China’s Stronger Recovery Likely in Second Half

China’s Stronger Recovery

By Dr. Dan Steinbock                                

Setting aside international doom-and-gloom narratives, China’s economic recovery is likely to strengthen in the second half of the year.

According to latest data, China’s GDP expanded 5.5 percent in the first half of the year.

As the US is at the edge of a recession, which Eurozone is already tackling and Japanese growth remains around 1%, China is still growing 4-5 times relatively faster. That’s not a bad performance in the dire international status quo. Consequently, the International Monetary Fund projects China’s share of global GDP continues to rise to 18.4 percent this year.

Why did international prognostications go wrong, once again?        

GDP growth close to target      

Has the global turmoil pushed China into recession, as some international headlines suggest? The simple answer is: No.

In March, China’s government work report set a GDP growth target of “around 5 percent” for 2023. The projection was at the lower end of expectations. After three years of pandemic-induced economic slowdown and half a decade of trade and technology wars, caution was warranted especially as international headwinds are penalizing growth around the world.

According to the National Bureau of Statistics, China’s economy expanded by 6.3% in the second quarter from a year earlier, fueled by recoveries in retail sales and the service sector, and partly due to a low base effect.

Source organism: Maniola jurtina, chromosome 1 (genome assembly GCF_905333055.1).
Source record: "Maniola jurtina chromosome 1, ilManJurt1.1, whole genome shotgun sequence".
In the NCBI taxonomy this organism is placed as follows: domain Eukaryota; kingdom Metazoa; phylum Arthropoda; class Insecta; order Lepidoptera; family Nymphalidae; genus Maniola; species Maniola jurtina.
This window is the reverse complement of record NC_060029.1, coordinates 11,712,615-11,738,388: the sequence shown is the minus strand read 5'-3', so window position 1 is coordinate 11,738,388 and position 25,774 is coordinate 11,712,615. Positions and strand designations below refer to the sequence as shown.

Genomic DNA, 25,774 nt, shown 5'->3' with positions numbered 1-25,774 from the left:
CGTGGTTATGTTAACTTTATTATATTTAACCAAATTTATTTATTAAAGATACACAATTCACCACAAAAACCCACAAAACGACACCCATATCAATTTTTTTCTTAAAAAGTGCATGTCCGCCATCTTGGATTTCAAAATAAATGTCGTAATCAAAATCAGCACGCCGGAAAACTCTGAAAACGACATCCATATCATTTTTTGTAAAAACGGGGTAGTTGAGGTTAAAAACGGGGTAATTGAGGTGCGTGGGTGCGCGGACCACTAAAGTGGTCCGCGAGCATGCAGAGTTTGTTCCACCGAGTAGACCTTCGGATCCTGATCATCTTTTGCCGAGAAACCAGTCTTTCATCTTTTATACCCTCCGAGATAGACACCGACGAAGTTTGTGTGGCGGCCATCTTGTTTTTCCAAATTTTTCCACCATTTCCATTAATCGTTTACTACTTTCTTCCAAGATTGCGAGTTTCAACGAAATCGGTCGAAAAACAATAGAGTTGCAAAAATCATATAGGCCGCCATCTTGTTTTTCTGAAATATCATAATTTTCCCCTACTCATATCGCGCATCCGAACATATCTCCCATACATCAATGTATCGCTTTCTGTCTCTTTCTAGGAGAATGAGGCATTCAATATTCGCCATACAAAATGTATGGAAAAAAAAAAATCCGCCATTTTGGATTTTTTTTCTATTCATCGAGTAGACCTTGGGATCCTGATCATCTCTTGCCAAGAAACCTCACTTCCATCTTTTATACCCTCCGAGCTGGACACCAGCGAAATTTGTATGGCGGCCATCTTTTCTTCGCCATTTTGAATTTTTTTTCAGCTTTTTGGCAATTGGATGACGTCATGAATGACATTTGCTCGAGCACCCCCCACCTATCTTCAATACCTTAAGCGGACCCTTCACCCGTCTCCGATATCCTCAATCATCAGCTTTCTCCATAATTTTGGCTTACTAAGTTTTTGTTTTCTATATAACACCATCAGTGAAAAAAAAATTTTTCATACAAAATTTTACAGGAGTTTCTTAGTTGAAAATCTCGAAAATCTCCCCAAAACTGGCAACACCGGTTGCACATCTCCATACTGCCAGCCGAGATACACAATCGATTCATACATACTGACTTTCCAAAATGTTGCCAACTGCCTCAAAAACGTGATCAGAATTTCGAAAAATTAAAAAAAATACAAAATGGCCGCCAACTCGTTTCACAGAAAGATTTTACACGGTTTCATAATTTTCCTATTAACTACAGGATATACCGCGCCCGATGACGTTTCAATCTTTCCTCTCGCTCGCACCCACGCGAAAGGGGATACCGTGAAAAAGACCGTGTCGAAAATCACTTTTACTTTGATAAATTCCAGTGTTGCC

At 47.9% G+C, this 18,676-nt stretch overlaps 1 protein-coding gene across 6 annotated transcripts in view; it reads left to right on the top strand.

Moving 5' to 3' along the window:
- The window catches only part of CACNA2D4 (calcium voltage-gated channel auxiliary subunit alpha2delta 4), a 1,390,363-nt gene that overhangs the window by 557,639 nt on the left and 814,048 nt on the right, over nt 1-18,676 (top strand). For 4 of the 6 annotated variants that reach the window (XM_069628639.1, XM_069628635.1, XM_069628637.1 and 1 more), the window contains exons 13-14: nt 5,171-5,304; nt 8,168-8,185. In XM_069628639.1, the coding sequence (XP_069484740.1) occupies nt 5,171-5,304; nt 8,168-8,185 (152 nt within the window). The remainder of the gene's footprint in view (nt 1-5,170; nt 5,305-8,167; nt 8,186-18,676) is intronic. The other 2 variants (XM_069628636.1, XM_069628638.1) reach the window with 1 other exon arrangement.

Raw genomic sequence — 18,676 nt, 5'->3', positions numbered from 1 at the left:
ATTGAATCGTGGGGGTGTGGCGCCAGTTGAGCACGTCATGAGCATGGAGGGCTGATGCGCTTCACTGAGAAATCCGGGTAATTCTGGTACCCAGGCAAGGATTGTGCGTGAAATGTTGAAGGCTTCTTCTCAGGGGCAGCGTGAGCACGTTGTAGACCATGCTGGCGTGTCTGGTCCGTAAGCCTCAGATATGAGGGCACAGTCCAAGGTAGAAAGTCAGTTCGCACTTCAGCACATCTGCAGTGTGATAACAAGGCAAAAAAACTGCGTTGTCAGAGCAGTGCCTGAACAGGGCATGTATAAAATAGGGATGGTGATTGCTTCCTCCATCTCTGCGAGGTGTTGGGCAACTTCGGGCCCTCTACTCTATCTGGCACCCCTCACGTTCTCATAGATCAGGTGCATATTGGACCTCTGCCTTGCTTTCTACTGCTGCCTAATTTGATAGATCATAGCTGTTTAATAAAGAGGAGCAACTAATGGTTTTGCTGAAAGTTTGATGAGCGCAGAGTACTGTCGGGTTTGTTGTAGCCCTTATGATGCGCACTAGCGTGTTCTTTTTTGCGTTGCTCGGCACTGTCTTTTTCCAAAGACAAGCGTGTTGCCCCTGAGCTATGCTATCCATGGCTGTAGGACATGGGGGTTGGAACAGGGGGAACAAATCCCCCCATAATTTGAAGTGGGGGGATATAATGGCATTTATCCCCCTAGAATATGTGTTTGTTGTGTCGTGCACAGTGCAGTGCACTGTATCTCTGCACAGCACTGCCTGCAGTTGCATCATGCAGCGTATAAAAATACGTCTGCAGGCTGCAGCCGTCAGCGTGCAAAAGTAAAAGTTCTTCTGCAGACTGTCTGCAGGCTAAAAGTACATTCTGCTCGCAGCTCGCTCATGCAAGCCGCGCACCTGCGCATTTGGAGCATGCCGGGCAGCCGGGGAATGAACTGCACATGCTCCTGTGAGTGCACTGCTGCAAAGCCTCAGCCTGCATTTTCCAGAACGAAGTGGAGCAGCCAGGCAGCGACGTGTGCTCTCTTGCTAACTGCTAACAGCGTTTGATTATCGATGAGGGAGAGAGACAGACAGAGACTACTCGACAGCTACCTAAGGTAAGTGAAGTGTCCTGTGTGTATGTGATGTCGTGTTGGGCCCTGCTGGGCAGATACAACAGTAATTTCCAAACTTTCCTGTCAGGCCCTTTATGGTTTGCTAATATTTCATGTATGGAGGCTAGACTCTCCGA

The total value added of the industrial enterprises grew by 3.8 percent year-on-year in the first six months, reflecting recovery of industrial production and improved business expectations. Importantly, strong gains marked advanced green energy-related production, including electric vehicles, solar batteries, and power generators.

Uncertain times, cautious consumption      

Is Chinese economy in the deflation zone, as some headlines suggest? The short answer is: No. But some international pundits may have been in the twilight zone.

In June, the Consumer Price Index (CPI), a main gauge of inflation, stayed flat on a yearly basis. But excluding prices of food and energy, core consumer prices actually continued to rise moderately. Furthermore, fuel price disinflation, a key factor behind subdued headline inflation, is likely to wane over the coming months.

In fact, the CPI is expected to pick up in August and then stay around 1 percent by the end of the year. After three years of Covid-19 constraints, many consumers are not likely to stick to the old purchasing patterns. People don’t purchase what they want; they buy what they need.

Nevertheless, retail sales of consumer goods jumped by 8.2 percent year-on-year in the second quarter, an increase of 2.4 percentage points relative to the first quarter. 

In the past few months, prices have shown a downward trend, but not deflation, as Liu Guoqiang, vice governor of the People’s Bank of China (PBC), said on Friday. The post-pandemic normalization may take about a year.

Trade resilience amid the West’s protectionism